The 2008 event, held during 18–20 July, underwent some consolidation in the light of "festival fatigue" in the UK festivals market as a whole, caused by a combination of poor weather in the previous year, cheaper festivals in continental Europe and too many UK festivals chasing fewer customers during a period of economic downturn.[12]

This consolidation took the form of a reduction in capacity from 18,000 to 12,000 and the loss of some of the additional venues that were added to the 2007 event – namely the Roots Stage, the Algorithm arts space and the Nectar arts/talks space. Some of the art has been moved to others spaces, such as the inSpiral (formerly ID Spiral) chill-out space. However, the organisers stressed that no advertised performers were cut from any line-ups, nor were there any plans to do so.[13]


This year's festival took place from 16–19 July 2009. Tickets cost £125 for the weekend,[14] and tickets sold out on 14 July.[15]

The location for 2009's festival was confirmed as the Matterley Bowl in Winchester. By moving to this new location, Glade festival has been able to add new stages and mini-villages within the festival hosting a huge variation of acts.[16] Stages and features included in 2009 were the Glade Stage, Vapor (Bloc), Club Tent, Avalon, Carmageddon, Rabbit Hole, Interstella, Come and Play, Pussy Parlure and the Solent Tent. Headlining this year were the electronic duo Underworld, with a UK exclusive live set for Glade festival. Some of the other artists appearing include: Booka Shade, Squarepusher, Juan Atkins, Carl Craig, Femi Kuti, Nitin Sawhney, Mutant Clan aka Timo Maas and Santos, Dave Clarke, Finley Quaye, Adam Beyer, Freestylers, Filthy Dukes, Annie Nightingale, The Bays feat. Beardyman, The Egg, Venetian Snares, Benga, Rusko, Toddla T, Digital Mystikz, The Qemists, Limewax, Drop The Lime, Sub Focus, Shitmat, Tim Exile, Starkey, Leeroy Thornhill (Ex-Prodigy), Koma & Bones, Japanese Popstars, DJ Zinc, Duran Duran Duran, Kasey Taylor, Antix, The Wrongstar Society and Kid 606.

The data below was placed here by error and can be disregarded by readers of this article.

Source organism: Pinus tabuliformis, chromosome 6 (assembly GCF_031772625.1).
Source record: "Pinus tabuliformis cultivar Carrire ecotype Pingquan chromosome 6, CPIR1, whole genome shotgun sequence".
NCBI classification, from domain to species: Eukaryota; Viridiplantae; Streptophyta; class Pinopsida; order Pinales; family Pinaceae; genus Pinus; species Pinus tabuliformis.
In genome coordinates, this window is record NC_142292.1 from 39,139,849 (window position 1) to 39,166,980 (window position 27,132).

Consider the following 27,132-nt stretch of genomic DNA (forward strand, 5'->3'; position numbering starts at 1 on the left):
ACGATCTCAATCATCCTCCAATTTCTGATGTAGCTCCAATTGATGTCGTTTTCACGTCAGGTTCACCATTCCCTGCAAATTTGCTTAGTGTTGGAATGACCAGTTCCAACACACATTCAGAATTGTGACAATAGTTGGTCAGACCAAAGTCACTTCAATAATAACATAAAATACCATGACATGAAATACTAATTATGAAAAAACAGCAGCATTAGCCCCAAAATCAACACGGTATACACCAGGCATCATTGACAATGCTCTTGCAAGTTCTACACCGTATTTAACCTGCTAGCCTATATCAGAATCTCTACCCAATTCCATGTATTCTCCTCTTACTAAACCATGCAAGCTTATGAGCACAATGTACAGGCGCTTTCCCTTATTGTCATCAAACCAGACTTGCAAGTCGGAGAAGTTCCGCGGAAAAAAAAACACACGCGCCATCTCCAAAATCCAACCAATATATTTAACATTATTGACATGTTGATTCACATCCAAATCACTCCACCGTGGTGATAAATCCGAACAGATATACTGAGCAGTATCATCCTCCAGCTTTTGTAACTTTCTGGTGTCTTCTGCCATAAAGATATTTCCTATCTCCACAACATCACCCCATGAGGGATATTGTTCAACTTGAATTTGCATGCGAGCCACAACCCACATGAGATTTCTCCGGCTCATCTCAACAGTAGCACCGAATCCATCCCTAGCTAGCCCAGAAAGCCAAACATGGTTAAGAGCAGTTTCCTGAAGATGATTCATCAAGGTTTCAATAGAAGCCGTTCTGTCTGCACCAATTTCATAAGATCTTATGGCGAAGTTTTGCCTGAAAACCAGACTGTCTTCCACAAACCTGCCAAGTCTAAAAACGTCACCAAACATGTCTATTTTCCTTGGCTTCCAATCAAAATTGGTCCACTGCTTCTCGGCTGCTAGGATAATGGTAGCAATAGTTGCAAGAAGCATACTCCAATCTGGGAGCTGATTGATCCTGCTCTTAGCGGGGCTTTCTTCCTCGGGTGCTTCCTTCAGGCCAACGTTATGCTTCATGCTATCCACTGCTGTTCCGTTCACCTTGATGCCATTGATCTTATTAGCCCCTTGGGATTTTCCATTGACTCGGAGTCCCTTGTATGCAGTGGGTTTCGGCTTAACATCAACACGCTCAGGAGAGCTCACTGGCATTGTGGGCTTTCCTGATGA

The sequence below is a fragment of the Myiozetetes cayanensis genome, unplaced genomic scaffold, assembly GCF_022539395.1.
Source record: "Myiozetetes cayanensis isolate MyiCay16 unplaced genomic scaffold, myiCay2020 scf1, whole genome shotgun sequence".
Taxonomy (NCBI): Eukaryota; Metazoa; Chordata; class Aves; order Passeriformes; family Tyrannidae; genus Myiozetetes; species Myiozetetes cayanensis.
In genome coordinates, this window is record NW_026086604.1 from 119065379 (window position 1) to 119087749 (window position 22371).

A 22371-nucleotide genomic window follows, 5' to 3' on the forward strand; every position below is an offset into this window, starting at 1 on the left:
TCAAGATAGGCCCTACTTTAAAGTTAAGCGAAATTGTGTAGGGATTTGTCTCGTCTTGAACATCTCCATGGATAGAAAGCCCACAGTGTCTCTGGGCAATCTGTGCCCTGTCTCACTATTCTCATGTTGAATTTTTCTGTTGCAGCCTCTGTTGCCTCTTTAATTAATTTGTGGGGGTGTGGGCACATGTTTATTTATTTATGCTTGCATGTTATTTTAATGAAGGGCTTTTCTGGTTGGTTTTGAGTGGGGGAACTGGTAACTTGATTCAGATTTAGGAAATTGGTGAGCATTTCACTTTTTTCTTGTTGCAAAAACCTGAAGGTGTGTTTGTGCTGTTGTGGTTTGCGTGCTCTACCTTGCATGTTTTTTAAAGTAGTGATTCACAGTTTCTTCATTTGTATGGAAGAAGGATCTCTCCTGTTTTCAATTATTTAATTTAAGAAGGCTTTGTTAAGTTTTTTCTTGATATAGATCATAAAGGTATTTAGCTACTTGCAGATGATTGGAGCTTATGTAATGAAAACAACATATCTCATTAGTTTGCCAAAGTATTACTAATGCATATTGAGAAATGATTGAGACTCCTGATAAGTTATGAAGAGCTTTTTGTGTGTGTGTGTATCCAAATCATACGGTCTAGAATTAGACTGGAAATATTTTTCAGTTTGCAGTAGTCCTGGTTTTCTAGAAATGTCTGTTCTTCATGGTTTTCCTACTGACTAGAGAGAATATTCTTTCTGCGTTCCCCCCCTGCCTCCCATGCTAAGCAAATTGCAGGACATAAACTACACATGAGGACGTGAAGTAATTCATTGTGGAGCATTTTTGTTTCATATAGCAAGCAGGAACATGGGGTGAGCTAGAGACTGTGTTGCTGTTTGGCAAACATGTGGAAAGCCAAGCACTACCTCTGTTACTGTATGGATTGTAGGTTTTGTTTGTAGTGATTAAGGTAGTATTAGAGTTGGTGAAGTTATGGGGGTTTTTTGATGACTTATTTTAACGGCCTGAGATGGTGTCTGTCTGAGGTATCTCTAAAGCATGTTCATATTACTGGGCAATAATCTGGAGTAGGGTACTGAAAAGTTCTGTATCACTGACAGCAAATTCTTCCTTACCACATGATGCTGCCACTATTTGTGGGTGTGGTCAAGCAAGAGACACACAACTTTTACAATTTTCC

In June, Glade Festival officially announced the drum & bass line-up at the festival, with DJs Andy C, Marky, Noisia, Fresh, Cyantific, Phantasy, Mr Nice, Maxxi P alongside MCs Gq, Ic3, Bensta, Script and Johnny G taking over the Vapor Stage.


This year's festival was due to take place 15–18 July. Headlining the festival this year was meant to be Orbital, Simian Mobile Disco and Tricky. However, on 11 May 2010, an official statement announced that Glade festival was cancelled[17] due to the Hampshire Constabulary's announcement that it had raised its policing costs from £29,000 the previous year to £175,000.[18]


Tickets went on sale on 25 January 2011. The festival took place on 10, 11 and 12 June 2011.[19] The headline acts on the Glade stage were: Trentemøller, Adam Beyer, Global Communication and Sub Focus.[19] The location was Houghton Hall in Norfolk.[19] The festival was smaller with only 5500 tickets being made available.[20]


The Glade festival took place on the 14th to 17 June 2012, held again at Houghton Hall in Norfolk. Headline acts included Sven Väth, Stanton Warriors, Essaios and Krafty Kuts.[21]

Change of site[edit]

Despite the festival's 2008 acquisition of a five-year licence for the Wasing location,[22] it was revealed on 28 November 2008 that the 2009 event would not take place on the Berkshire estate.[23] The organisers had earlier indicated in an October newsletter that the festival had intended to move to "a more grassroots free party vibe" for the 2009 event, with a move away from big tents and having more open-air venues".

The change of location was explained in detail in a press release on 2 December 2008,[24] as well as through the festival's mailing list, but the location of the new site was not revealed at this stage, other than to say it would be "in the south of England". The organisers blamed the move on "restrictions set by Berkshire Council" and promised "a new and equally lovely site which will allow them to crank it up properly".[25]

Festival director Nick Ladd confirmed on the Ravetalk website on 27 January 2009 that the new venue was at Matterley Bowl, Winchester.[26]

Featured acts[edit]

Glade Festival features many acts that are well known in the 'alternative dance' world. Some notable performers include:

See also[edit]


External links[edit]